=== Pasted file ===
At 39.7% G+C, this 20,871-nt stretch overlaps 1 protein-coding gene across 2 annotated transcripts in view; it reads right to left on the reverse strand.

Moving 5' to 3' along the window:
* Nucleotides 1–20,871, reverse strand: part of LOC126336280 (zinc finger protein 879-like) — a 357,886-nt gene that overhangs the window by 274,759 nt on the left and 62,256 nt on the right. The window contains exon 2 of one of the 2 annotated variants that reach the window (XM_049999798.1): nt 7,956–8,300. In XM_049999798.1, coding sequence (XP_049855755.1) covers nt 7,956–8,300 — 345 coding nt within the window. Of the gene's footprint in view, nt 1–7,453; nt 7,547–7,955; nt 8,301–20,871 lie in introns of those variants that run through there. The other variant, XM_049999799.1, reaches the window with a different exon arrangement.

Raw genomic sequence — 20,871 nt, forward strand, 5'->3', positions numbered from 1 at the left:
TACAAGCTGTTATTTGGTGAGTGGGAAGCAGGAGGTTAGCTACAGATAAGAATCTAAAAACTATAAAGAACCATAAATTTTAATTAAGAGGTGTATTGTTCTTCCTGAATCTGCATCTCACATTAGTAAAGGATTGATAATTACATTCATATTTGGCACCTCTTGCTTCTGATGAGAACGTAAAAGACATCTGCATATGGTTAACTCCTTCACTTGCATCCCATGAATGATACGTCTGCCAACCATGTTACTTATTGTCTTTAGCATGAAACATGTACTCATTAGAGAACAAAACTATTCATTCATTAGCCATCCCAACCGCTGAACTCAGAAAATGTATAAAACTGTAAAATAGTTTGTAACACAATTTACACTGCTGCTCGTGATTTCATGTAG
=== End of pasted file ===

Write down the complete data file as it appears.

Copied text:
At 39.7% G+C, this 20,871-nt stretch overlaps 1 protein-coding gene across 2 annotated transcripts in view; it reads right to left on the reverse strand.

Moving 5' to 3' along the window:
* Nucleotides 1–20,871, reverse strand: part of LOC126336280 (zinc finger protein 879-like) — a 357,886-nt gene that overhangs the window by 274,759 nt on the left and 62,256 nt on the right. The window contains exon 2 of one of the 2 annotated variants that reach the window (XM_049999798.1): nt 7,956–8,300. In XM_049999798.1, coding sequence (XP_049855755.1) covers nt 7,956–8,300 — 345 coding nt within the window. Of the gene's footprint in view, nt 1–7,453; nt 7,547–7,955; nt 8,301–20,871 lie in introns of those variants that run through there. The other variant, XM_049999799.1, reaches the window with a different exon arrangement.

Raw genomic sequence — 20,871 nt, forward strand, 5'->3', positions numbered from 1 at the left:
TACAAGCTGTTATTTGGTGAGTGGGAAGCAGGAGGTTAGCTACAGATAAGAATCTAAAAACTATAAAGAACCATAAATTTTAATTAAGAGGTGTATTGTTCTTCCTGAATCTGCATCTCACATTAGTAAAGGATTGATAATTACATTCATATTTGGCACCTCTTGCTTCTGATGAGAACGTAAAAGACATCTGCATATGGTTAACTCCTTCACTTGCATCCCATGAATGATACGTCTGCCAACCATGTTACTTATTGTCTTTAGCATGAAACATGTACTCATTAGAGAACAAAACTATTCATTCATTAGCCATCCCAACCGCTGAACTCAGAAAATGTATAAAACTGTAAAATAGTTTGTAACACAATTTACACTGCTGCTCGTGATTTCATGTAG